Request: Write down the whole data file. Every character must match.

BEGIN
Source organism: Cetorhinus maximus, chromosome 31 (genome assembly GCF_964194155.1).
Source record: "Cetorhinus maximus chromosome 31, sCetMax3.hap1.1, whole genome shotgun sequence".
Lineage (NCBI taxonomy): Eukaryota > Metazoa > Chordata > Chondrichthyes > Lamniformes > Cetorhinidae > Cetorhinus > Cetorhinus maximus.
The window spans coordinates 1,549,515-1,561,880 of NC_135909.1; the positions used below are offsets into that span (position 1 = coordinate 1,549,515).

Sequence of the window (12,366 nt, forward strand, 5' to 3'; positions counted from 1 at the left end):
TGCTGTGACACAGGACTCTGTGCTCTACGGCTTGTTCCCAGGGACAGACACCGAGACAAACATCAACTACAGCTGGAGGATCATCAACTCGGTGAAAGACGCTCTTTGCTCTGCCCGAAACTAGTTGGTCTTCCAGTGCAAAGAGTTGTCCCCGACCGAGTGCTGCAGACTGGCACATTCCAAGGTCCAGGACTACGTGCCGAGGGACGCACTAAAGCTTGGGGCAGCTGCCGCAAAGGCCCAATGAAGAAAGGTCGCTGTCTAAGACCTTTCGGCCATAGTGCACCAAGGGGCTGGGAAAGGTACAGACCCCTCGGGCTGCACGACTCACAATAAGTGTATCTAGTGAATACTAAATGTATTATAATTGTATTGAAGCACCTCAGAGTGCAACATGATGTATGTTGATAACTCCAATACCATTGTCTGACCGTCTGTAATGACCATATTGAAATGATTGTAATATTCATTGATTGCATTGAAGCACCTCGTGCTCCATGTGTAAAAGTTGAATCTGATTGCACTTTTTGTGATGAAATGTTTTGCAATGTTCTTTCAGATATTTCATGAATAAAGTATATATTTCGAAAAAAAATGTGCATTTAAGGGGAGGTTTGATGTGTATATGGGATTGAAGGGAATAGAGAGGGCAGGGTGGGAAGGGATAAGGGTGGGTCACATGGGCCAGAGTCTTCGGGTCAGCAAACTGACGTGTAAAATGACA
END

Source organism: Cetorhinus maximus, chromosome 31 (genome assembly GCF_964194155.1).
Source record: "Cetorhinus maximus chromosome 31, sCetMax3.hap1.1, whole genome shotgun sequence".
Lineage (NCBI taxonomy): Eukaryota > Metazoa > Chordata > Chondrichthyes > Lamniformes > Cetorhinidae > Cetorhinus > Cetorhinus maximus.
The window spans coordinates 1,549,515-1,561,880 of NC_135909.1; the positions used below are offsets into that span (position 1 = coordinate 1,549,515).

Sequence of the window (12,366 nt, forward strand, 5' to 3'; positions counted from 1 at the left end):
TGCTGTGACACAGGACTCTGTGCTCTACGGCTTGTTCCCAGGGACAGACACCGAGACAAACATCAACTACAGCTGGAGGATCATCAACTCGGTGAAAGACGCTCTTTGCTCTGCCCGAAACTAGTTGGTCTTCCAGTGCAAAGAGTTGTCCCCGACCGAGTGCTGCAGACTGGCACATTCCAAGGTCCAGGACTACGTGCCGAGGGACGCACTAAAGCTTGGGGCAGCTGCCGCAAAGGCCCAATGAAGAAAGGTCGCTGTCTAAGACCTTTCGGCCATAGTGCACCAAGGGGCTGGGAAAGGTACAGACCCCTCGGGCTGCACGACTCACAATAAGTGTATCTAGTGAATACTAAATGTATTATAATTGTATTGAAGCACCTCAGAGTGCAACATGATGTATGTTGATAACTCCAATACCATTGTCTGACCGTCTGTAATGACCATATTGAAATGATTGTAATATTCATTGATTGCATTGAAGCACCTCGTGCTCCATGTGTAAAAGTTGAATCTGATTGCACTTTTTGTGATGAAATGTTTTGCAATGTTCTTTCAGATATTTCATGAATAAAGTATATATTTCGAAAAAAAATGTGCATTTAAGGGGAGGTTTGATGTGTATATGGGATTGAAGGGAATAGAGAGGGCAGGGTGGGAAGGGATAAGGGTGGGTCACATGGGCCAGAGTCTTCGGGTCAGCAAACTGACGTGTAAAATGACA